In the 1980s, in the heart of northern British Columbia,
the small town of Prince Rupert was booming.

The harbour bustled under a constant din of boat motors, screeching gulls, and the whine of fish processors running at full tilt.
The smell of success, in the form of diesel fuel and fish scraps, permeated the salty coastal fog
that enveloped this town of 18,000 residents.

Today, almost a quarter of the town is gone and the harbour is all but silent under the heavy mist, save for some sailboat halyards chiming on a gentle swell. Fishing boats are still tied here, but many sit listless and idle for much of the year. An unlucky few haven’t seen open water in ages and slowly crumble into the sea. Although this is a common story on BC’s coast, hope still lives – in each quiet town, there remains a desire for sustainable fisheries to rejuvenate the local industry whose doorstep, whose shoreline, they fall on.

Quotes like these throughout the report offer insights from fishermen who have seen a changing tide in BC's fisheries.

A few lucky boats remain. The boats - and their captains - represent a fast-fading set of knowledge and expertise. Through a combination of skill, luck, and sheer determination, they have weathered the many challenges that have driven their colleagues and friends out of the industry.

Some of these industry stalwarts shared their perspectives on the changes and challenges they have weathered over the past four decades. Their stories paint a picture of life in a struggling - yet resilient - industry.

 

I started fishing with my parents as a little boy.

I was a baby on the boat, and I started – my dad hired me out on the seine boat to be skiffman, I think I was 11 years old.

I liked the idea of being my own boss.

I wanted to - I guess I felt the same way a lot of people who run their own businesses feel, and that’s that they would like to build something.

I started fishing with my father when I was 11.

We just went out as father-son. I’ve been earning money from fishing since I was 16. I’ve fished every year up until now and I’m 58. So that would be 42 years.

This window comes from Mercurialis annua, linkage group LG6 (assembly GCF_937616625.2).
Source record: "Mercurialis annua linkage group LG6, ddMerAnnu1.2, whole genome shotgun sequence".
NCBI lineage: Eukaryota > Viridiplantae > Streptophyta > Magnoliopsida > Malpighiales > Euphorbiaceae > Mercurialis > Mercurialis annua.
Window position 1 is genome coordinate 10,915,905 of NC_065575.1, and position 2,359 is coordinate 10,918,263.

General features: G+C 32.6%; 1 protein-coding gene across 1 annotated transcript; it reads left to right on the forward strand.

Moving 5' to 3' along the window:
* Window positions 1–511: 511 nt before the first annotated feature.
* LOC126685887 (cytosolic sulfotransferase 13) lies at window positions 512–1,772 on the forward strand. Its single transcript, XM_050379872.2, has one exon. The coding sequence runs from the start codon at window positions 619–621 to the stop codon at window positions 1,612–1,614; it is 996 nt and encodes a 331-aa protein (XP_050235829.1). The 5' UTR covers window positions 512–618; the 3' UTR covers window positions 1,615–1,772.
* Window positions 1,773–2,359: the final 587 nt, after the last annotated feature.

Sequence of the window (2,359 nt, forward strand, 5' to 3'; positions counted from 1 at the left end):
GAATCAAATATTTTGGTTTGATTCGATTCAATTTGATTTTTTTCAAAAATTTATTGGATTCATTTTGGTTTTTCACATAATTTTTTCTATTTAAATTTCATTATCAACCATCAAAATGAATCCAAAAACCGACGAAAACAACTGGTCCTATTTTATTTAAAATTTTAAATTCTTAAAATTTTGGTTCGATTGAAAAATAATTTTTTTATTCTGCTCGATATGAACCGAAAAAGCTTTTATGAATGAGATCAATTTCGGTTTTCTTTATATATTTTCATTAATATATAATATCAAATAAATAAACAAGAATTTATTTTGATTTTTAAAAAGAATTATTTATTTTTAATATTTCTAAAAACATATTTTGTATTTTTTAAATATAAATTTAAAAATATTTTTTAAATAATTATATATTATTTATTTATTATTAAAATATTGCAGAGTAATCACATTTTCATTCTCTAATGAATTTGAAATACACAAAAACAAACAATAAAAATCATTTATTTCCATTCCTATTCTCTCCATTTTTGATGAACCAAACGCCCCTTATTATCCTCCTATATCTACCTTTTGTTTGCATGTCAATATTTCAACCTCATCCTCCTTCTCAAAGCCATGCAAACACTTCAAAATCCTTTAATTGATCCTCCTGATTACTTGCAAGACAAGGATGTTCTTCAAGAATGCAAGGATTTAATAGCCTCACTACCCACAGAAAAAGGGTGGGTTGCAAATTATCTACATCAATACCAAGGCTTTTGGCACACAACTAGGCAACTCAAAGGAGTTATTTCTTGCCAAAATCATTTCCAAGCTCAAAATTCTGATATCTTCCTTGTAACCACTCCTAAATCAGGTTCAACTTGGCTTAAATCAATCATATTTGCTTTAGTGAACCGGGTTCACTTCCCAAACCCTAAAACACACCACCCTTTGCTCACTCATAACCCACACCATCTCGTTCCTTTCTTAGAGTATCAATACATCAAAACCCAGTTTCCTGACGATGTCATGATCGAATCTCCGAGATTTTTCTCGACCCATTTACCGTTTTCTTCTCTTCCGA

The commercial fishing industry is pressured on all sides by environmental, economic, political, and cultural shifts. In response, managers continue to restructure the fishery and put new policies into place. But have these regulations met their goals? What impacts have they actually had – both on the health of fish stocks and the viability of fishermen?

INTERACTIVE: The percent decline of commercially licensed fishermen (green) and fishing boats (blue) in BC since 1988. Hover over the dots to learn about policy changes that have contributed to this decline.

Sources: DFO Statistics and Integrated Fisheries Management Plans.

BC’s commercial fisheries have seen drastic changes.

Since the 1980s, BC’s commercial fleet has shrunk to less than 40% of its former size. Over the same period, the number of commercial fishermen in BC has dropped to less than a third of what it once was. Fishermen have retired with no one to replace them. As the industry fades away, harbour services in towns like Prince Rupert have been shuttered, with disastrous results for coastal communities.

Individual transferable quotas (ITQs) and other forms of catch shares became popular management tools in the 1990s. Since then, BC has been held up as the golden child of catch shares - proof that the system works.

But does it? With a shrinking industry and increasing poverty in so many coastal communities, does catch share management really work as advertised?

If our fisheries are seen as examples of how to do fisheries management "right," it is our responsibility to make sure they truly are benefitting those who make their livings on the sea.

Next Section: A Rising Tide

The growth of catch shares in Canadian fisheries managment.